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Smoke​-​Blackened Walls & Curlews

by Graham Collier Music

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Part 4: Wind 04:24


· Bandcamp exclusive hi-res digital audio release ·

Recorded in London, July 1971.
Previously unissued. Stereophonic sound.
Compositions originally commissioned for the 1970 Bradford Arts Festival. Graham Collier's portrait of The West Riding, one of the three historic subdivisions of Yorkshire, England.

‘Surprisingly enough, program music is not all that common in jazz. For example, unlike their classical counterparts, not many jazz composers have set out to evoke particular places. Duke Ellington’s 'Tone Parallel To Harlem' is one of the great exceptions. Britain has been even more neglected, unless you count Billy Strayhorn’s 'Chelsea Bridge', and that was about Whistler's painting rather than the actual bridge itself.

But the British jazz composer Graham Collier is one who is doing something about this. In 1969 he presented his ‘London Cries’ at the Camden Festival. Last year he was commissioned to produce a work for the Bradford Festival - the work you’re going to hear now - called 'Smoke-Blackened Walls & Curlews', a title which illustrates the contrast Collier was aiming for between the open Yorkshire countryside and the crowded industrial cities of The West Riding. The composition is not only tighter in style than most of Collier's present day work, but it draws upon words as well as music. The same was true of ‘London Cries’ but there Collier made use of traditional street cries. Here he selects prose and verse extracts designed to give a portrait of Bradford and the country around it.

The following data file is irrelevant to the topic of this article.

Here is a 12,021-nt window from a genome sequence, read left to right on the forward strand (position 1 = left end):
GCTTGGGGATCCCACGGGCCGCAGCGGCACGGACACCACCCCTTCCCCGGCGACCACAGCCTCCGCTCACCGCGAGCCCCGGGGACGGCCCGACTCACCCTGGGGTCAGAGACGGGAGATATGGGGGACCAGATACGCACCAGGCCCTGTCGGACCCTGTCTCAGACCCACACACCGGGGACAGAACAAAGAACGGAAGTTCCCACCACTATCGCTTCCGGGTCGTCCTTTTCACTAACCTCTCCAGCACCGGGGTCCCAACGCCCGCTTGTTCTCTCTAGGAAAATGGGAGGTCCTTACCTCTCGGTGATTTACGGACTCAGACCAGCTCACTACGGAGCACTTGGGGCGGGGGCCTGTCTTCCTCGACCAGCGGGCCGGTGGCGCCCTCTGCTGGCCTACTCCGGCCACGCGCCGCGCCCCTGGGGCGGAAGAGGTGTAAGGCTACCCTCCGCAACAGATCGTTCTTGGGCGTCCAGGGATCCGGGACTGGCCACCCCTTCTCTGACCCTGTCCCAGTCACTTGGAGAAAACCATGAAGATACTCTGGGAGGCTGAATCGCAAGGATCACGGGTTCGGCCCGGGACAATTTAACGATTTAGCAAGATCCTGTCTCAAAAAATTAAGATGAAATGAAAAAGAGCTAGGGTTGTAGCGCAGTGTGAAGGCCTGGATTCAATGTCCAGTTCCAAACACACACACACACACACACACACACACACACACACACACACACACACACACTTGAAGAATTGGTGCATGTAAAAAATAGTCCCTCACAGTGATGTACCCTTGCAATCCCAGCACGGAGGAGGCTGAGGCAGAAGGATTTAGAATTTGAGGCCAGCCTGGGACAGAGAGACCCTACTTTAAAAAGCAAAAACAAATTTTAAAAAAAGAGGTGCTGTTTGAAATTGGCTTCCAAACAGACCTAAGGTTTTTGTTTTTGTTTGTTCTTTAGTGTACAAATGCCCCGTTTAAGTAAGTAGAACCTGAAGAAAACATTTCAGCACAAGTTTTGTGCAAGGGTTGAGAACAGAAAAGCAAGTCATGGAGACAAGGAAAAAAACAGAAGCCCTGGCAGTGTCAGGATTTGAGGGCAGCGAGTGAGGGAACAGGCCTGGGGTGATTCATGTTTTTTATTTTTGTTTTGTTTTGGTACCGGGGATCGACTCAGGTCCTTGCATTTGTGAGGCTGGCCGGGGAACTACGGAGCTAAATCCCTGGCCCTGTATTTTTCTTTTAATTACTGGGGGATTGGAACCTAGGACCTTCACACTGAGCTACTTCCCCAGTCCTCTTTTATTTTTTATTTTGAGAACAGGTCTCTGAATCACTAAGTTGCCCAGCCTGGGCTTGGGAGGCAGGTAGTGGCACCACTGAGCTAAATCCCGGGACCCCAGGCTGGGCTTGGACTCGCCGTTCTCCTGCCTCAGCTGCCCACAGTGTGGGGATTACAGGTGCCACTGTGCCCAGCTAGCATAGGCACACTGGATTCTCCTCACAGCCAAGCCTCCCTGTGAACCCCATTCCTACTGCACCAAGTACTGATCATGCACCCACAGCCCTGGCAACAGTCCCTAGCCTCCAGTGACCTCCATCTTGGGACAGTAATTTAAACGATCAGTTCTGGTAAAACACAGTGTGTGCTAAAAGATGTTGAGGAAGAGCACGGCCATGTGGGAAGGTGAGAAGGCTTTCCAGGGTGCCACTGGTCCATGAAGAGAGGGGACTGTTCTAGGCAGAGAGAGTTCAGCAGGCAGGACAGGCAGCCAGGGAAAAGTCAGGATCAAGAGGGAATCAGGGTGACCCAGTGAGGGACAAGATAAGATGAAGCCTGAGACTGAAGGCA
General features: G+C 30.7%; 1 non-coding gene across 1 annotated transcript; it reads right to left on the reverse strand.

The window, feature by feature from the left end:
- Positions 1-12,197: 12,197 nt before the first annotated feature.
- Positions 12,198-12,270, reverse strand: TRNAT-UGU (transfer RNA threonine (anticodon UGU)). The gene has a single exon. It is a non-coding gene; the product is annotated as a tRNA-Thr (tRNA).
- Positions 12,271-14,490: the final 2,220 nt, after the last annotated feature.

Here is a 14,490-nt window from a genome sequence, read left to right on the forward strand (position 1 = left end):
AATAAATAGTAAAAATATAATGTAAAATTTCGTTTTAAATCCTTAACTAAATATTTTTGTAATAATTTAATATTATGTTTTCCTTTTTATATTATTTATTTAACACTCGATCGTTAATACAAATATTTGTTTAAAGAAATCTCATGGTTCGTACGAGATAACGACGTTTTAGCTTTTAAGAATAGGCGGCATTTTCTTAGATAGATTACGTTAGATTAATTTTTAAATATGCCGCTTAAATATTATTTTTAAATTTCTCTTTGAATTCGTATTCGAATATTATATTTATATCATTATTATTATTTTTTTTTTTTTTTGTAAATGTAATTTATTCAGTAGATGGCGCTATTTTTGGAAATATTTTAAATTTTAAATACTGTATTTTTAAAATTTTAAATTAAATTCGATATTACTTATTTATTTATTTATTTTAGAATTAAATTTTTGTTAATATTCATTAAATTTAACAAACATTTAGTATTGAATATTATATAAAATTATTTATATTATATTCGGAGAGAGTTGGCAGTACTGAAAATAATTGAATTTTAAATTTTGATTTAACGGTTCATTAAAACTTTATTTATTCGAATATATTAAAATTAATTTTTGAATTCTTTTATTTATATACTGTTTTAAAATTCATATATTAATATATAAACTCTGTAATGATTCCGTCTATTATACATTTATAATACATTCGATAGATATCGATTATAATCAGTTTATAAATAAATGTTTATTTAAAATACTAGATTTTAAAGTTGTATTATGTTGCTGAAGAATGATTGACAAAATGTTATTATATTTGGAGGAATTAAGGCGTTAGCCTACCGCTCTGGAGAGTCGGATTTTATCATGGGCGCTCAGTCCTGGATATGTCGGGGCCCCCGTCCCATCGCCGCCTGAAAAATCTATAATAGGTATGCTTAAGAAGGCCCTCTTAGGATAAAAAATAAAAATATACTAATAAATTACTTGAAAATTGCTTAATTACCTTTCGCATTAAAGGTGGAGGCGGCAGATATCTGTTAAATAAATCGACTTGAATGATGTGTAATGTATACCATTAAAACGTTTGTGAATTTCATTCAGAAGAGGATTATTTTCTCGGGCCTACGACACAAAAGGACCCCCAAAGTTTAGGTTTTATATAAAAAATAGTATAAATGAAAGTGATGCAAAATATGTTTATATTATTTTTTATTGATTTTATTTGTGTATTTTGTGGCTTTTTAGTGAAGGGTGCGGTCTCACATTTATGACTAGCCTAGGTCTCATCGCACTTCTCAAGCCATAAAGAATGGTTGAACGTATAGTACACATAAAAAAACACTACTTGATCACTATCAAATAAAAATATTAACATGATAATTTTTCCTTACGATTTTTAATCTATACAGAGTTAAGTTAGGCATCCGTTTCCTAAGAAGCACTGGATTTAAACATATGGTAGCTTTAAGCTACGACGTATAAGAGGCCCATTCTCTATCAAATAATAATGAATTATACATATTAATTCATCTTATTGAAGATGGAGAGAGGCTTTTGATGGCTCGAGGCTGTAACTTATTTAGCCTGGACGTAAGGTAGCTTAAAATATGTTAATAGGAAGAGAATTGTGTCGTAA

First comes an excerpt from J.B. Priestley's novel 'The Good Companions'. Then a poem by Edward Carpenter, famous in Victorian times for his advocacy of a return to natural simplicity and for his attacks on industrial squalor. The poem is called ‘In a Manufacturing Town’ and comes from Carpenter’s book 'Towards Democracy'. Then there are three poems by a contemporary poet, Ted Hughes, who like J.B. Priestley was born in Yorkshire. Hughes’ poems are ‘Pennines In April’, ‘Wind’, and ‘The Horses’. And before that last poem, John Carberry is heard reciting a list of some of the old established Bradford mill owners, and gradually being overwhelmed by the music.’

Charles Fox, July 1971.


released September 1, 2023

John Carberry - narrator
Harry Beckett - trumpet & flugelhorn
Alan Wakeman - tenor & soprano sax
Bob Sydor - tenor & alto sax
Geoff Castle - piano
Graham Collier - double bass
John 'Chick' Webb - drums

All music composed by Graham Collier ℗ 1970

Original source: Public domain.

Restored and mastered by British Progressive Jazz.

Special thanks to: Fabio Loli, Pat Thomas, Zil Bareisis, Matt Leivers, Kirk Annett, Nigel Atkinson, Simon Keslake, Kelly N. Wiggin, Wayne Duncan, Andrew Naylor. Arno Kolster, Richard Hammond, Wang Xj, Robert Mallett, Mark Huggett, Collin Markum, Stuart Ansell, Dafydd Lewis, Paul Nightingale.

This restoration & master © 2023 British Progressive Jazz .


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